Summary table of sound enhancement efficacy studies demonstrating improvements in attending, listening and learning behaviors
||Improvement in Attending, Listening and Learning Behaviors Obtained with SES*'s
|Berg, Bateman, & Veihweg (1989)
||Regular education junior high school students
||Students and teachers preferred the use of SES*; students showed improved listening and understanding; and teachers noted ease of listening and teaching.
|Gilman & Danzer (1989)
||9 amplified and 9 control classes for second and fourth-grade regular education students
||Student attentiveness to verbal instruction and activities as well as ability to hear classroom instruction improved when using a FM SES*.
|Allen & Patton (1990)
||First and second-grade students with normal hearing
||Student distractibility and request for repetitions decreased, and on-task behavior increased significantly (17%) with a SES*
|Bitner, Prelock Ellis & Tzanis (1996)
||2 groups of regular education second graders (attentive group and inattentive group)
||Sound field amplification produced significant increase in selective attending behaviors for students with difficulty listening to instruction, particularly in the presence of noise, over four three-week periods.
||8 kindergarten through second-grade students; single subject design.
||A significant decrease in inappropriate behaviors and a significant increase in appropriate behaviors were identified immediately following SES* treatment.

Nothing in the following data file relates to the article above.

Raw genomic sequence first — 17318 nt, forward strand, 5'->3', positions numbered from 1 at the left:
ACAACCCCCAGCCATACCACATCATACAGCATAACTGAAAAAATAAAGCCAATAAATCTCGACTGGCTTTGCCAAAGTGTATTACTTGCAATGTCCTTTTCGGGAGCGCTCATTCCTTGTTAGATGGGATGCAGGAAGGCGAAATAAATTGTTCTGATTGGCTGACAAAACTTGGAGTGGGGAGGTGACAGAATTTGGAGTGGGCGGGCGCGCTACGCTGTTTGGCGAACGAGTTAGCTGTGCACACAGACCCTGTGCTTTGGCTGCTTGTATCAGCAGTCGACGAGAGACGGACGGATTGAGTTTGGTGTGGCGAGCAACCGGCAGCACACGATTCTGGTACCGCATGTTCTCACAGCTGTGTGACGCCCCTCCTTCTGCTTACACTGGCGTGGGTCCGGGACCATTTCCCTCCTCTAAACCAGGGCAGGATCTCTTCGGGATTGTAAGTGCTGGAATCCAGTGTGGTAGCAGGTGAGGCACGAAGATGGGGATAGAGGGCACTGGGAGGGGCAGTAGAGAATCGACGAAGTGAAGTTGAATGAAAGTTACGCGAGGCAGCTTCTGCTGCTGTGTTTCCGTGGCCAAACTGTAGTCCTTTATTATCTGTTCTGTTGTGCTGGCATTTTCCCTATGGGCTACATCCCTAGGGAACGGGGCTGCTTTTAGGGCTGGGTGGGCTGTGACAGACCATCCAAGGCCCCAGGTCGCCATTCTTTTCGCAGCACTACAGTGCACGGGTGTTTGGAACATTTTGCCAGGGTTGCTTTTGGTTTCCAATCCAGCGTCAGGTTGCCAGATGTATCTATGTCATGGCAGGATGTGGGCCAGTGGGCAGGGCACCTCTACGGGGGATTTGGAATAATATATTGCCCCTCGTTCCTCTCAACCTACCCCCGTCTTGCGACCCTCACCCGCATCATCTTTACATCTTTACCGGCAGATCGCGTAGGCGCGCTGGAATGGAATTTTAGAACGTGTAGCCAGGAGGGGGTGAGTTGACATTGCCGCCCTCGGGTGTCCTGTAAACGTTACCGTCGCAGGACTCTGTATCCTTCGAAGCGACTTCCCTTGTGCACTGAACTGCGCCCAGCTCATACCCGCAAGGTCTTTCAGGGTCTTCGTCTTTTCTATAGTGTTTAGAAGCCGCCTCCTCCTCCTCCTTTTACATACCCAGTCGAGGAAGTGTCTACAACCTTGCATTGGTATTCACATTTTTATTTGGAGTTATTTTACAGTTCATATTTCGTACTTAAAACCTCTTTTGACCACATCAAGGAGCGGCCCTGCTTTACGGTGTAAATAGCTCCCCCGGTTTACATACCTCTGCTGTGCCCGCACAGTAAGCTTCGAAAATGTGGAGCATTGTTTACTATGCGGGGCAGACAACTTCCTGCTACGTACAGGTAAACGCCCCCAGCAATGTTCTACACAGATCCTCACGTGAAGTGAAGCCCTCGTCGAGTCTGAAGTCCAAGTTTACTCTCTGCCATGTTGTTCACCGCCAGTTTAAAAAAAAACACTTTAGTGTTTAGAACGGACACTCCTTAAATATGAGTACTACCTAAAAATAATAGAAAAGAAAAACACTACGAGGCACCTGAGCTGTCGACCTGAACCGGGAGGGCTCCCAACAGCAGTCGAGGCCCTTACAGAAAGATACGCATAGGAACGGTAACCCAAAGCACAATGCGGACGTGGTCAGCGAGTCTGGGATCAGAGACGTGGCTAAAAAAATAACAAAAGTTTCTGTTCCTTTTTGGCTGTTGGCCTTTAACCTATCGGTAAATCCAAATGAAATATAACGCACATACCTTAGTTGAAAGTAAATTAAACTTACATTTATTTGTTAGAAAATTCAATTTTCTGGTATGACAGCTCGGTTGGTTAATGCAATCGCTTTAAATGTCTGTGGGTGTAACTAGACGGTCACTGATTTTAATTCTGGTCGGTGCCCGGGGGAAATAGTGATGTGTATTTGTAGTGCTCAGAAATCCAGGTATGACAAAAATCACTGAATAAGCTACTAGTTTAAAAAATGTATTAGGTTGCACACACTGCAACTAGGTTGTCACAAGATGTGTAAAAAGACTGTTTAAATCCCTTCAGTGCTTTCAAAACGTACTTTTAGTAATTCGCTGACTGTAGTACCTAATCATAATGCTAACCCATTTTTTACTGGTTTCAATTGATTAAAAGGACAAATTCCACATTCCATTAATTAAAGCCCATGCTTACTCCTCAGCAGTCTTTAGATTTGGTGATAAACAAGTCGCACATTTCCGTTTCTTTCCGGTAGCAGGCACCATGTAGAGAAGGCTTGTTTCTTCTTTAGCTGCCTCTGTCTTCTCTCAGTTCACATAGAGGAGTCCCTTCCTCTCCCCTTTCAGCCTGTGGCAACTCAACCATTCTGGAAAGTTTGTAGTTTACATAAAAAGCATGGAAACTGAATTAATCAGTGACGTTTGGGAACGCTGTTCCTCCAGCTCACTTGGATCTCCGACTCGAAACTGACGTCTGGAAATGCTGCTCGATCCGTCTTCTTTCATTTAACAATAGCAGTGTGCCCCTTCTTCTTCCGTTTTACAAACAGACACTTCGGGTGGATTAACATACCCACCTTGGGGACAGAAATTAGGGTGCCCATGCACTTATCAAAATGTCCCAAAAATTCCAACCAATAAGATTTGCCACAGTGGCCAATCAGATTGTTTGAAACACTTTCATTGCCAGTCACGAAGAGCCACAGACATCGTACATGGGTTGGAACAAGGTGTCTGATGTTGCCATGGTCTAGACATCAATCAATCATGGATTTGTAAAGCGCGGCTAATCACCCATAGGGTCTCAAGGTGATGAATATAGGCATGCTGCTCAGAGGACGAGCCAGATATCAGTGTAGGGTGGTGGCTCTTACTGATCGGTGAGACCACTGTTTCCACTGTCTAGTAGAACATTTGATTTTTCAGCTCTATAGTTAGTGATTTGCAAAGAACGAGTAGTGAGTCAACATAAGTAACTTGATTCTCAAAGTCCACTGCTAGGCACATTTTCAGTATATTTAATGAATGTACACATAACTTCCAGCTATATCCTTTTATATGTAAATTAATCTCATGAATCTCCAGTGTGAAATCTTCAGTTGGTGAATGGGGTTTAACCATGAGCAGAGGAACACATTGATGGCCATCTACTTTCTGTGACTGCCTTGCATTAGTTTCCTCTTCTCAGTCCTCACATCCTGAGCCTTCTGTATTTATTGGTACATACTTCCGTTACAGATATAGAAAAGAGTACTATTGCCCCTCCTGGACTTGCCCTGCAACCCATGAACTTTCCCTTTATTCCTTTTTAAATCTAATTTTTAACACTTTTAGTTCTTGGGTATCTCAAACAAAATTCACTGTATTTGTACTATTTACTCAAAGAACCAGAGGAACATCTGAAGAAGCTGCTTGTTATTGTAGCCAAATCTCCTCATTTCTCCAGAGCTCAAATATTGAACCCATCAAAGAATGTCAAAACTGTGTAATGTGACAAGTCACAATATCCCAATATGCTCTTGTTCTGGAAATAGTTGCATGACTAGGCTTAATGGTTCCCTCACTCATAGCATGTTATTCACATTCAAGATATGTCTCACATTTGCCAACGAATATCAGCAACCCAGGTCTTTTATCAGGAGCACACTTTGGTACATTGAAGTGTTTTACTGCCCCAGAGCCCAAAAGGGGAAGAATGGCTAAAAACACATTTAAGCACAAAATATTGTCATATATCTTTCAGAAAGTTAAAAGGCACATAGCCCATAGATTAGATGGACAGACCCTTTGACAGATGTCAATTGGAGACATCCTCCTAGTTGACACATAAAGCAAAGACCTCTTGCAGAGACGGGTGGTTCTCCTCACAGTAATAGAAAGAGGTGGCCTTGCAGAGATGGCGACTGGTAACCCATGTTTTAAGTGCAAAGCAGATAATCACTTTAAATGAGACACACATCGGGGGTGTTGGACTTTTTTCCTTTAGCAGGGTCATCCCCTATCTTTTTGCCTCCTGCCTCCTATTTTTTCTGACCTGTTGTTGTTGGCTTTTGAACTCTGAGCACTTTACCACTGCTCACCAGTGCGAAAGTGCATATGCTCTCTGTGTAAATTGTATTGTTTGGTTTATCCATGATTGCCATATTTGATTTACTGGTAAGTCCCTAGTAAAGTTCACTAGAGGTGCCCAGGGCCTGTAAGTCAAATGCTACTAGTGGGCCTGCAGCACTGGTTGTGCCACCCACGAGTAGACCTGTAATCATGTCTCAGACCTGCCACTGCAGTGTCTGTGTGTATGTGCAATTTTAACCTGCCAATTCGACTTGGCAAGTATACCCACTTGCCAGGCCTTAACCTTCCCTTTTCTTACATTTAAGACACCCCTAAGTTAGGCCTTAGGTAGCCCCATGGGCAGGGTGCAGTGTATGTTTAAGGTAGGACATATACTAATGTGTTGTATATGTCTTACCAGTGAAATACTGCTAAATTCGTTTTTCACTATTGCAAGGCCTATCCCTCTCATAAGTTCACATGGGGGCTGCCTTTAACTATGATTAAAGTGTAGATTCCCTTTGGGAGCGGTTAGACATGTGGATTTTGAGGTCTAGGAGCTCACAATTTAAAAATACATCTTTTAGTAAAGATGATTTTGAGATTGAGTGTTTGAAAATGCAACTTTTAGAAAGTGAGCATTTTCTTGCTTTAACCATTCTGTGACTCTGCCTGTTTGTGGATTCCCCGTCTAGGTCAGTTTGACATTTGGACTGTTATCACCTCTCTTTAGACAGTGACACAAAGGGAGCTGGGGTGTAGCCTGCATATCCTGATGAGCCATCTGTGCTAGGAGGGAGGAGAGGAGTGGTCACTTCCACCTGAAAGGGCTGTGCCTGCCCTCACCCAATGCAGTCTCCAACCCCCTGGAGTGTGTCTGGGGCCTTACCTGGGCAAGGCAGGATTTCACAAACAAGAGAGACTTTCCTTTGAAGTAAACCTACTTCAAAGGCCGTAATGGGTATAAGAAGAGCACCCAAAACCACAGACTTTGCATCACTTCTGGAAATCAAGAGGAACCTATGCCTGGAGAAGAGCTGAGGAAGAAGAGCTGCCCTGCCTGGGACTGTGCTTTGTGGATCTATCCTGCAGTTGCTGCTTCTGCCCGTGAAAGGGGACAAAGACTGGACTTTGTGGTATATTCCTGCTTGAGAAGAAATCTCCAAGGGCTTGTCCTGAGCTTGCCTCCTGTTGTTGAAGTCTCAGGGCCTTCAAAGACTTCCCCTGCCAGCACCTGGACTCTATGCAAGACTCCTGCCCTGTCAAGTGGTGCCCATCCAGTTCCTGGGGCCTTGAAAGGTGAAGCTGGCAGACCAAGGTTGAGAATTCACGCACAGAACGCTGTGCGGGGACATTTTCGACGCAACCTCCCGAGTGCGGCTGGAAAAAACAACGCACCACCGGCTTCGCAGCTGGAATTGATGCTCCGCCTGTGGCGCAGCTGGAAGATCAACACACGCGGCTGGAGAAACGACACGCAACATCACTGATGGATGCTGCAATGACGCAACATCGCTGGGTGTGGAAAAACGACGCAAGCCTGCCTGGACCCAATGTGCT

||3 amplified and 2 unamplified classrooms in New Zealand
||An 8 week observation with SES* (alternating 2 weeks on and 2 weeks off) found that with the amplification on, on-task behavior ranged from being 14% less on task to 50% more on task, with a mean of 18% more on-task time than when the system was off. Findings were similar for children with normal hearing and those with a hearing loss.
|Rosenberg et al. (1999)
||ICA project (2,054 kindergarten through second-grade students in 94 regular education classes)
||Significantly higher scores were obtained by students in amplified classes for listening, academic/pre-academic behaviors, and academic/preacademic skills, with the greatest gains for amplified kindergartners.
|Eriks-Brophy & Ayukawa (2000)
||10 second-through third grade students with hearing loss and 10 age-matched peers.
||Significant improvements were noted in speech intelligibility scores for students with hearing loss and students with normal hearing with SES*. On-task behavior improvement was noted for 6 of 7 students when using sound field technology.
|Loven, Fisk, & Johnson (2003)
||48 students in two regular education second-grade classes
||Two-way ANOVA results showed a significant interaction between room treatment and time variables, indicating increased attention for students in the amplified classroom.